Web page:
Chugga chugga choo CHOO CHOOOO!
                                                          Clicka clack too HOO HOOO!
Down the line a crossing gate                     Down the line a crossing gate
Closes telling cars to wait.                         closes telling cars to wait.
Freight cars rumble.  Rails are humming.      Freight cars rumble.  Rails are humming.
Bells clang, “Look out!  Trains a-coming!”     Bells clang.  "Look out!  The train is coming!"
Locomotive thunders past.
Freight cars follow just as fast.
Chugga-chugga-chugga-chugga choo CHOO CHOOOO!
Clicka-tacka-clicka-tacka too HOO HOOOO!
Engineer sees up ahead                             The engineer sees up ahead
Signal lights are flashing red.                      that signal lights are flashing red.
Has to stop his speeding train                     Racing toward him, running late,
‘Til the light turns green again.                    Is the eastbound six-oh-eight!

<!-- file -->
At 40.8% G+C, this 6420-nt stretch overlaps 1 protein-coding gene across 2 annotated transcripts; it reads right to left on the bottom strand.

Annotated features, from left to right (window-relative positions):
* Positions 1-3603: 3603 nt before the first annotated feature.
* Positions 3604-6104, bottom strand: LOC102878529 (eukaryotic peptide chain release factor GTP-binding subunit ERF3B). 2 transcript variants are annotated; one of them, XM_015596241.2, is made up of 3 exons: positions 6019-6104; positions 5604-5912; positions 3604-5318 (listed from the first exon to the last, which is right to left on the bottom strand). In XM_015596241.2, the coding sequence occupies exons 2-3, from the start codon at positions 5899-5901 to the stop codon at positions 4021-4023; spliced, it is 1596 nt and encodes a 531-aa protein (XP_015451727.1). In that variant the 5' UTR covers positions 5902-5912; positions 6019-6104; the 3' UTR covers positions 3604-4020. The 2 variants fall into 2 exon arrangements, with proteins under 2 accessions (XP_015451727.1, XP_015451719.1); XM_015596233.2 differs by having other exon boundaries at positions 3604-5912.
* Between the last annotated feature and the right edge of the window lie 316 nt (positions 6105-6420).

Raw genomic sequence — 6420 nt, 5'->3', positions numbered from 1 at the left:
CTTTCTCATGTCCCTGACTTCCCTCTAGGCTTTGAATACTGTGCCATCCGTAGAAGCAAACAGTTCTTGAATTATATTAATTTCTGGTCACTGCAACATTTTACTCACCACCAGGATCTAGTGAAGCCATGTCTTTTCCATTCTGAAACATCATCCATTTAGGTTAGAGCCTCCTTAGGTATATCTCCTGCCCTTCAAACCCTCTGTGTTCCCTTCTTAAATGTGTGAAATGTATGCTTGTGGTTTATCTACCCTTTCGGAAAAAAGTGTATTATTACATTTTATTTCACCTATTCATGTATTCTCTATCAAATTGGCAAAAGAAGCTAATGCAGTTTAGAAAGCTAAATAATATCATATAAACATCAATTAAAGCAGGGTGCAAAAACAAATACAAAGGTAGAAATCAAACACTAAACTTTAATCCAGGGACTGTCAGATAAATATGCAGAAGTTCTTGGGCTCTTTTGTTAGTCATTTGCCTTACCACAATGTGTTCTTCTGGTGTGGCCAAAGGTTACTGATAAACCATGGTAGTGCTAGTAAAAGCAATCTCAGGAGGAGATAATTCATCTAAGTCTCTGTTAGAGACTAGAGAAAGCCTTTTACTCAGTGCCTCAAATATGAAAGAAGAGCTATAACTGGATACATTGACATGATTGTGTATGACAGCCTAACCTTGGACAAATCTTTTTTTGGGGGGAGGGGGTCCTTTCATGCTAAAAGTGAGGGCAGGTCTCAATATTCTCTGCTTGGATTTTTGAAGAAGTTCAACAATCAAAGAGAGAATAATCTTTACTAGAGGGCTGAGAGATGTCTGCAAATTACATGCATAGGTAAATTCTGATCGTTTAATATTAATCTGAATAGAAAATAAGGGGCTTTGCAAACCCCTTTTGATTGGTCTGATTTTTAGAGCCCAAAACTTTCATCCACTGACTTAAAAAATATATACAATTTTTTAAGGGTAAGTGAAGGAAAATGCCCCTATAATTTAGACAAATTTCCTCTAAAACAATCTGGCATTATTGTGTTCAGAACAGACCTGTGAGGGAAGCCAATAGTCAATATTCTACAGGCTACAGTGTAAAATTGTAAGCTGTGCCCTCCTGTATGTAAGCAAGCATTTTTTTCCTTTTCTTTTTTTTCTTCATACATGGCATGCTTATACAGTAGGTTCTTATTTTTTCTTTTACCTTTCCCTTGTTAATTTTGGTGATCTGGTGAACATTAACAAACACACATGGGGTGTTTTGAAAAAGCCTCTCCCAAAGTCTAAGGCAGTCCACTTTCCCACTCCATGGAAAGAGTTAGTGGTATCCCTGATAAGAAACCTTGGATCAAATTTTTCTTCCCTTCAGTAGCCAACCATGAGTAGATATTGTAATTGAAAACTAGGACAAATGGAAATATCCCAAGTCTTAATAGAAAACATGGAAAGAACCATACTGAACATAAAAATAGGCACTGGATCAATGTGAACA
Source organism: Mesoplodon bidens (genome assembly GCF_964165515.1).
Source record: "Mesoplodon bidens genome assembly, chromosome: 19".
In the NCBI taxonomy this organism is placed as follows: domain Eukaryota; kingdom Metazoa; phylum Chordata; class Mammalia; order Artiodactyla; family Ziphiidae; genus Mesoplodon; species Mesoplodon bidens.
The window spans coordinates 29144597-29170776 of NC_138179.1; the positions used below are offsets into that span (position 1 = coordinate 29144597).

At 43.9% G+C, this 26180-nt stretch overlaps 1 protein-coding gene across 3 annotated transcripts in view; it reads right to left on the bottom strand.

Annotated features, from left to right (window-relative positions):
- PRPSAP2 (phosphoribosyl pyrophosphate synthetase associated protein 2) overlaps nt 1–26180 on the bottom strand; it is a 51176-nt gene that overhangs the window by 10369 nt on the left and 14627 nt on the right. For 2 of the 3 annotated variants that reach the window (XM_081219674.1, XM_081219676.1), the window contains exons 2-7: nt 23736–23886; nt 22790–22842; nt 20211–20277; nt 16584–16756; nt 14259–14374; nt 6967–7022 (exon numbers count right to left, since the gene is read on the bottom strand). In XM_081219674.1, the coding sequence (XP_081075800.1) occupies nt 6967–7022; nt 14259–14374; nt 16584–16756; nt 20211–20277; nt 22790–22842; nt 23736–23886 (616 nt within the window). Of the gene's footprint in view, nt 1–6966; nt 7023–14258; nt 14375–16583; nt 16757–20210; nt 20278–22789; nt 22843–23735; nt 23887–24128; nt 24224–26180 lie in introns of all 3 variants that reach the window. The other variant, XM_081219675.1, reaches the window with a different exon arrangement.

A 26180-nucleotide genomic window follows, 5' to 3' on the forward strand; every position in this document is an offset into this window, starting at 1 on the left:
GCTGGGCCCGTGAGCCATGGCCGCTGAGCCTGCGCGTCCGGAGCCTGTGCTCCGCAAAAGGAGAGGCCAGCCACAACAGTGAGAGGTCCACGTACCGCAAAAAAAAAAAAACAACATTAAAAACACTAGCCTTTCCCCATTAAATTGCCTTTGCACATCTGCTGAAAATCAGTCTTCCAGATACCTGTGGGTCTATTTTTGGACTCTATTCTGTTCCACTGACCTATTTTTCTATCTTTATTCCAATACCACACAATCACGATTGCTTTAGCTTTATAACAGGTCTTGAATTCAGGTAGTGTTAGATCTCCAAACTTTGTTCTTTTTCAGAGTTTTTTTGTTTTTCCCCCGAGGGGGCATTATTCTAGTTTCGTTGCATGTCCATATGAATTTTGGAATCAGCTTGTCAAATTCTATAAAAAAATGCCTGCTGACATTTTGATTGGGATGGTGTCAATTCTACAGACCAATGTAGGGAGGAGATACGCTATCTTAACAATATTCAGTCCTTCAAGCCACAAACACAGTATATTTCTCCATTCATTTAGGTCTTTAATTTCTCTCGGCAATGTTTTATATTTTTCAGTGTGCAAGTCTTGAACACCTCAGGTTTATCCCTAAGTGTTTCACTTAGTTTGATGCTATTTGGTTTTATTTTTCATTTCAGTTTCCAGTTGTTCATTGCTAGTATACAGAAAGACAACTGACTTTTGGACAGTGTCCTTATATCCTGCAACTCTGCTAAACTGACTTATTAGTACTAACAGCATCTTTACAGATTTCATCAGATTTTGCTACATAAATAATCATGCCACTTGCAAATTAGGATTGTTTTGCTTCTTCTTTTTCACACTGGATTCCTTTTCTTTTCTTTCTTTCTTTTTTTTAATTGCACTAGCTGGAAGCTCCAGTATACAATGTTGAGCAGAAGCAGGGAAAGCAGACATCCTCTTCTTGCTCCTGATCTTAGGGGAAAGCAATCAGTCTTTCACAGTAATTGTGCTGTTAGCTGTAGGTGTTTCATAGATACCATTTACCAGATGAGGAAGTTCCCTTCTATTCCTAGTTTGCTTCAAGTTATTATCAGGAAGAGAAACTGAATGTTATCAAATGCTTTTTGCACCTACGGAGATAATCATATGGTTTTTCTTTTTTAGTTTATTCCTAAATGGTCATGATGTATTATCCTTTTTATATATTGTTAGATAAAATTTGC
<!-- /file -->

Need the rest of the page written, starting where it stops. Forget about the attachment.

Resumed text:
Switcher moves him to the side                   The engineer sees in a flash
So two trains will not collide.                      that trains are headed for a CRASH!
When the westbound track is clear,               Where, oh, where is Switchman Jack,
Puts his engine back in gear.                       who's supposed to switch the track?
Railroad track begins to climb.                     TOOOO-HOOOO!  TOOOO-HOOOO!
Engine’s working double-time.                     The whistle wails.
Up the mountain, what a strain                    Hurry up and switch those rails!
For the long and heavy train!                      Just in time Jack flips the switch
When it clears the snowy peaks,                  Trains rush past without a hitch!
Down the other side it streaks.      Chugga chugga choo CHOO CHOOO! Clicka clacka too HOO HOOO!           
Chugga-chugga-chugga-chugga choo CHOO CHOOOOO! 
Clicka-tacka-clicka-tacka too HOO HOOOOO!
Races toward its destination,                       The train speeds toward its destination
Slows and pulls into the station.                   It slows and pulls into the station.
Cargo haul is safely done.                           The cargo haul is safely done.
Journey’s over.  It’s been fun!                      Our journey's over.  It's been fun!
Chug.    Chug.                                          Chug.  Chug.  CHOOOOooooooooo!
(Text copyright Susanna Leonard Hill and Little Simon 2009 all rights reserved)